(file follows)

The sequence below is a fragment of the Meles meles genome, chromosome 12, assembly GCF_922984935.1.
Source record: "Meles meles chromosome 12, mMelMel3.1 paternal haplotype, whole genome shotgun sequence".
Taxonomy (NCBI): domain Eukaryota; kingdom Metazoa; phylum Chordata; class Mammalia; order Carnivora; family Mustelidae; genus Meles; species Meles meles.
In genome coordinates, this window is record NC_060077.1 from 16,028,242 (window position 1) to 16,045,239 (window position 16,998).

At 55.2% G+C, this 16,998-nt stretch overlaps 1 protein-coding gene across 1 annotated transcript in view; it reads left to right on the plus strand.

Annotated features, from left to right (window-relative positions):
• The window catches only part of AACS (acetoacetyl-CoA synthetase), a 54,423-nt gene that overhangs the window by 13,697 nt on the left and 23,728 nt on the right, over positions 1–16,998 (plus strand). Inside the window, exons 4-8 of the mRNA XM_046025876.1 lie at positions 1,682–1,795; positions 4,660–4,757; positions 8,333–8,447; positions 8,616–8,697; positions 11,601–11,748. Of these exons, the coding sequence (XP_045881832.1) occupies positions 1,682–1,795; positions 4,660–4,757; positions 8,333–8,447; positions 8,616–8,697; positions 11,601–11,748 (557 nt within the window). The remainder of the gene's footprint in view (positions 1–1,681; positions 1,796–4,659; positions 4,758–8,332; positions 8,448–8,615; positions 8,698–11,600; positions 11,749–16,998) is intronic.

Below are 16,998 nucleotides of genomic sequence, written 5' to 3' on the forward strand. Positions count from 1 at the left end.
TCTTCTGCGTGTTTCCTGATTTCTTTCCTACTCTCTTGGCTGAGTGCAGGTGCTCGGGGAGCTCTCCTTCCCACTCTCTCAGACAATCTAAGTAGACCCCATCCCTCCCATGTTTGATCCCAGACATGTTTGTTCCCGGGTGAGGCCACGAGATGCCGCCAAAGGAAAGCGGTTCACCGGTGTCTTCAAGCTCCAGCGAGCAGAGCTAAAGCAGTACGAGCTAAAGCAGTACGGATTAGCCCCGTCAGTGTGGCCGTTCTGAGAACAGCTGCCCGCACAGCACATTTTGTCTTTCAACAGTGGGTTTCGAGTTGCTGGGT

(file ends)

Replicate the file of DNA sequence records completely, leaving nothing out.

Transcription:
The sequence below is a fragment of the Meles meles genome, chromosome 12, assembly GCF_922984935.1.
Source record: "Meles meles chromosome 12, mMelMel3.1 paternal haplotype, whole genome shotgun sequence".
Taxonomy (NCBI): domain Eukaryota; kingdom Metazoa; phylum Chordata; class Mammalia; order Carnivora; family Mustelidae; genus Meles; species Meles meles.
In genome coordinates, this window is record NC_060077.1 from 16,028,242 (window position 1) to 16,045,239 (window position 16,998).

At 55.2% G+C, this 16,998-nt stretch overlaps 1 protein-coding gene across 1 annotated transcript in view; it reads left to right on the plus strand.

Annotated features, from left to right (window-relative positions):
• The window catches only part of AACS (acetoacetyl-CoA synthetase), a 54,423-nt gene that overhangs the window by 13,697 nt on the left and 23,728 nt on the right, over positions 1–16,998 (plus strand). Inside the window, exons 4-8 of the mRNA XM_046025876.1 lie at positions 1,682–1,795; positions 4,660–4,757; positions 8,333–8,447; positions 8,616–8,697; positions 11,601–11,748. Of these exons, the coding sequence (XP_045881832.1) occupies positions 1,682–1,795; positions 4,660–4,757; positions 8,333–8,447; positions 8,616–8,697; positions 11,601–11,748 (557 nt within the window). The remainder of the gene's footprint in view (positions 1–1,681; positions 1,796–4,659; positions 4,758–8,332; positions 8,448–8,615; positions 8,698–11,600; positions 11,749–16,998) is intronic.

Below are 16,998 nucleotides of genomic sequence, written 5' to 3' on the forward strand. Positions count from 1 at the left end.
TCTTCTGCGTGTTTCCTGATTTCTTTCCTACTCTCTTGGCTGAGTGCAGGTGCTCGGGGAGCTCTCCTTCCCACTCTCTCAGACAATCTAAGTAGACCCCATCCCTCCCATGTTTGATCCCAGACATGTTTGTTCCCGGGTGAGGCCACGAGATGCCGCCAAAGGAAAGCGGTTCACCGGTGTCTTCAAGCTCCAGCGAGCAGAGCTAAAGCAGTACGAGCTAAAGCAGTACGGATTAGCCCCGTCAGTGTGGCCGTTCTGAGAACAGCTGCCCGCACAGCACATTTTGTCTTTCAACAGTGGGTTTCGAGTTGCTGGGT